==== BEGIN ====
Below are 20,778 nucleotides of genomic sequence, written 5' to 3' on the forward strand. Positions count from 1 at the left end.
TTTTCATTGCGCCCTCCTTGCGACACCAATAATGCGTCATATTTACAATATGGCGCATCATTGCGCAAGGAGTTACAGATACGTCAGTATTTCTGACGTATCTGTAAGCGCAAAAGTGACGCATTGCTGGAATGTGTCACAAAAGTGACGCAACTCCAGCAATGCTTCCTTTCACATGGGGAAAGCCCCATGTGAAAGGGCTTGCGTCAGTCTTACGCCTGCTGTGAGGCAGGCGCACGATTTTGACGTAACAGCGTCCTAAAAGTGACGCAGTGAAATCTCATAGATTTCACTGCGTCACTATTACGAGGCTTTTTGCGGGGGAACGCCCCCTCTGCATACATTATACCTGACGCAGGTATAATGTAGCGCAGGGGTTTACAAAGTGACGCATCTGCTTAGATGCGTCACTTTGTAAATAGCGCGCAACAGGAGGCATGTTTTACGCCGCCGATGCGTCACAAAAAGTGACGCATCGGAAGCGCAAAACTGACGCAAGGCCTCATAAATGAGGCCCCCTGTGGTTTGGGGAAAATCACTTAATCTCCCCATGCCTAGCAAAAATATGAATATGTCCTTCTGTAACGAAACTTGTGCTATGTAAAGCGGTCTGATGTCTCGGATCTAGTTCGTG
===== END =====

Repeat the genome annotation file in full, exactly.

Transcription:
Below are 20,778 nucleotides of genomic sequence, written 5' to 3' on the forward strand. Positions count from 1 at the left end.
TTTTCATTGCGCCCTCCTTGCGACACCAATAATGCGTCATATTTACAATATGGCGCATCATTGCGCAAGGAGTTACAGATACGTCAGTATTTCTGACGTATCTGTAAGCGCAAAAGTGACGCATTGCTGGAATGTGTCACAAAAGTGACGCAACTCCAGCAATGCTTCCTTTCACATGGGGAAAGCCCCATGTGAAAGGGCTTGCGTCAGTCTTACGCCTGCTGTGAGGCAGGCGCACGATTTTGACGTAACAGCGTCCTAAAAGTGACGCAGTGAAATCTCATAGATTTCACTGCGTCACTATTACGAGGCTTTTTGCGGGGGAACGCCCCCTCTGCATACATTATACCTGACGCAGGTATAATGTAGCGCAGGGGTTTACAAAGTGACGCATCTGCTTAGATGCGTCACTTTGTAAATAGCGCGCAACAGGAGGCATGTTTTACGCCGCCGATGCGTCACAAAAAGTGACGCATCGGAAGCGCAAAACTGACGCAAGGCCTCATAAATGAGGCCCCCTGTGGTTTGGGGAAAATCACTTAATCTCCCCATGCCTAGCAAAAATATGAATATGTCCTTCTGTAACGAAACTTGTGCTATGTAAAGCGGTCTGATGTCTCGGATCTAGTTCGTG